07 September 2011

New geocaching trail for education groups

Technotrail brings exciting exploration to Rievaulx Abbey.

Forget the guidebook, children visiting Rievaulx Abbey on school trips can now make use of the latest technology to uncover some of the secrets of the Cistercian ruins as English Heritage launches its first geocache trail for education visits to Rievaulx.

School girl on a geocache trail

Education groups wishing to participate in the geocache trail can pre-book GPS devices with English Heritage's regional education team.  The groups will be given six sets of co-ordinates corresponding with six 'caches' - plastic boxes containing fun activities and objects that will encourage children to find out more about life in the abbey.

"Making sure that children are truly engaged with their environment is one of our largest challenges, so by combining history with cutting-edge technology and turning a site visit into a treasure hunt, we are confident that we can add a whole new dimension to the trip," comments Sarah Bowden, acting education manager for English Heritage's North Territory.  "By learning about co-ordinates, we are also incorporating valuable cross-curricular skills including geography and ICT into the visit in an accessible way that children love."

When using the GPS devices, the arrow on screen points in a straight line to the location where it is hidden, but with Rievaulx's walls providing additional barriers along the way, participants will have to work out different routes, which will take them through many different parts of the site.  The caches can also be hunted in any order, so even larger groups can undertake the trails without everyone clashing as they search for different caches.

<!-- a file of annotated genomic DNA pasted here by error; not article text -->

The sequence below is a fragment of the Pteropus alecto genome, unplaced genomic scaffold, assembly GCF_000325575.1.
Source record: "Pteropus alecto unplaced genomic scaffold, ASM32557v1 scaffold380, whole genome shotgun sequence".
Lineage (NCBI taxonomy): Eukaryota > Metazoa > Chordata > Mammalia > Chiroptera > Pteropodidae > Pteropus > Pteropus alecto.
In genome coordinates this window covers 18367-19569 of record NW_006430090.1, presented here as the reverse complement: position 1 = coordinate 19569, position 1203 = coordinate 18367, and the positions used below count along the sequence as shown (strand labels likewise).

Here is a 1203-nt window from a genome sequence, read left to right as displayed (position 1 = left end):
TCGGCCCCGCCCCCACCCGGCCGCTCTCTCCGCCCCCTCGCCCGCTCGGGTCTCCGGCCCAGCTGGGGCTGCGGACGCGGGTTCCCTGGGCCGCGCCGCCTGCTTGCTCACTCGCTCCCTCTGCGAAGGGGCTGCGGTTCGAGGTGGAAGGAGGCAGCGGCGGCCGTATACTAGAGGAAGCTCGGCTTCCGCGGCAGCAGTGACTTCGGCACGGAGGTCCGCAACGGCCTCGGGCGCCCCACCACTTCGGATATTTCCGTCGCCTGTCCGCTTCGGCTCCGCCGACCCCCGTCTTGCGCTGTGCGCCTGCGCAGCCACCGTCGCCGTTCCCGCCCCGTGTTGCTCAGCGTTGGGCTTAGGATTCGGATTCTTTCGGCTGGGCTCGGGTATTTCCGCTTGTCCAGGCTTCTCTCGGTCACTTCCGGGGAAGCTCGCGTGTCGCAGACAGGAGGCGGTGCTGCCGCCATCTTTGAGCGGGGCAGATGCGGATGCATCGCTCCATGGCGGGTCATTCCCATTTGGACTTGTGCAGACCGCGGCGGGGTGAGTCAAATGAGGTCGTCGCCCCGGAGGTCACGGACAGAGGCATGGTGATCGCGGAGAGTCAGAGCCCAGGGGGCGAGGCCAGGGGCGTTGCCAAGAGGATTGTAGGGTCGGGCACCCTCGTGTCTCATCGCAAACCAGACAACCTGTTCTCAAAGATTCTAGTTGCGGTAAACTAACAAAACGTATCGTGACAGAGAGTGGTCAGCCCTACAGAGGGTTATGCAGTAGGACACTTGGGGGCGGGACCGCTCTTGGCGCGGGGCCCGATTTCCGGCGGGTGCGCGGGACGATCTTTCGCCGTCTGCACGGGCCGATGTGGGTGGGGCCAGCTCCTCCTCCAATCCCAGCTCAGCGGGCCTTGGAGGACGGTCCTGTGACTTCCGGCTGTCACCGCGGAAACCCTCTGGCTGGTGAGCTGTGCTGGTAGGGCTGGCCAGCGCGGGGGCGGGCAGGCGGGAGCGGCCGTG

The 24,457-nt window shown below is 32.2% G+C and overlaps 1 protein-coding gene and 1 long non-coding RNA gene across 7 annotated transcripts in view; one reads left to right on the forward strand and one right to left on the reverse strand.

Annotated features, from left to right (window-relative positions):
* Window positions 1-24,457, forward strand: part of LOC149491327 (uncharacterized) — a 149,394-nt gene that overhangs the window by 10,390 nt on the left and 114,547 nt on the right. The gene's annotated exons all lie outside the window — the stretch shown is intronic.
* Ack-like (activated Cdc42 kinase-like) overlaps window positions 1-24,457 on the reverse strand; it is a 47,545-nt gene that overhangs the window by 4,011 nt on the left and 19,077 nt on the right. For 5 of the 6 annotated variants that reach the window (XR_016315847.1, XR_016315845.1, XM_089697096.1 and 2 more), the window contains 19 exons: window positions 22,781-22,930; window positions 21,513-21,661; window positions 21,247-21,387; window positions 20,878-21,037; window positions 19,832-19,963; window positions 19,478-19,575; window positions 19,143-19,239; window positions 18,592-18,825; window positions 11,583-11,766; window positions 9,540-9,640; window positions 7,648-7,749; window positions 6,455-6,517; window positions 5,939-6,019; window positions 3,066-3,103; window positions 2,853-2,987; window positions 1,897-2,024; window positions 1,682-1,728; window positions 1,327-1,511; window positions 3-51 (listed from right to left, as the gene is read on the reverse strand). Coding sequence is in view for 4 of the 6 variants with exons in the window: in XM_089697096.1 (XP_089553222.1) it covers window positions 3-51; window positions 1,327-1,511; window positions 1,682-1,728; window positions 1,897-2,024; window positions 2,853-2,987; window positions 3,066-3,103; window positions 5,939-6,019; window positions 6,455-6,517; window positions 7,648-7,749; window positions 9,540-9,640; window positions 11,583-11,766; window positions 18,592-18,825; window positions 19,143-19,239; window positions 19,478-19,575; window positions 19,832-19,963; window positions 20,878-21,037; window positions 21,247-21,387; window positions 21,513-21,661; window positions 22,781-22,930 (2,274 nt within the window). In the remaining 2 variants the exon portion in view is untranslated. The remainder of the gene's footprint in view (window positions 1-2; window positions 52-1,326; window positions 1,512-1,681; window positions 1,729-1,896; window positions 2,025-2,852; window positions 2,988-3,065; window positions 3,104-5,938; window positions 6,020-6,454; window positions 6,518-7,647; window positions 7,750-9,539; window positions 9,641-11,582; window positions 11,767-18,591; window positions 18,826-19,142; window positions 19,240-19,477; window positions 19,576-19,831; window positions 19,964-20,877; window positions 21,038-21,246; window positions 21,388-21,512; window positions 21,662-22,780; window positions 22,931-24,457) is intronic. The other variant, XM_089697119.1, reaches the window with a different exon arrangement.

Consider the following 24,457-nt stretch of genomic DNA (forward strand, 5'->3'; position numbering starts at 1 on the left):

"Unlike other geocache trails, where participants have to lift rocks to find the cache, our caches are all in open locations - although as the GPS co-ordinates are only accurate to around a six metre diameter, we can still be quite cunning in where they are located," adds Sarah.  "Similarly, there is no requirement to remove or replace the contents of the box, as happens with many traditional caches - the participant leaves the contents in the box for the next group."

The geocache trail at Rievaulx Abbey is the first for English Heritage in the Yorkshire region, with plans underway to offer similar trails at other sites across the North. Other pilot schemes are taking place around the country, including Witley Court & Gardens in Worcestershire.

Education groups wishing to participate in the Rievaulx trail and borrow GPS devices should pre-book by contacting English Heritage's Northern education team on 01904 601917.

Families can also participate using GPS-enabled smartphones.  The co-ordinates can be downloaded on www.eh-edu-geocache.co.uk.  "We would recommend that people using smartphones download one of the geocaching apps that are widely available, many of them completely free, as standard navigation software can struggle to manage the change of walking direction around the grounds," adds Sarah.

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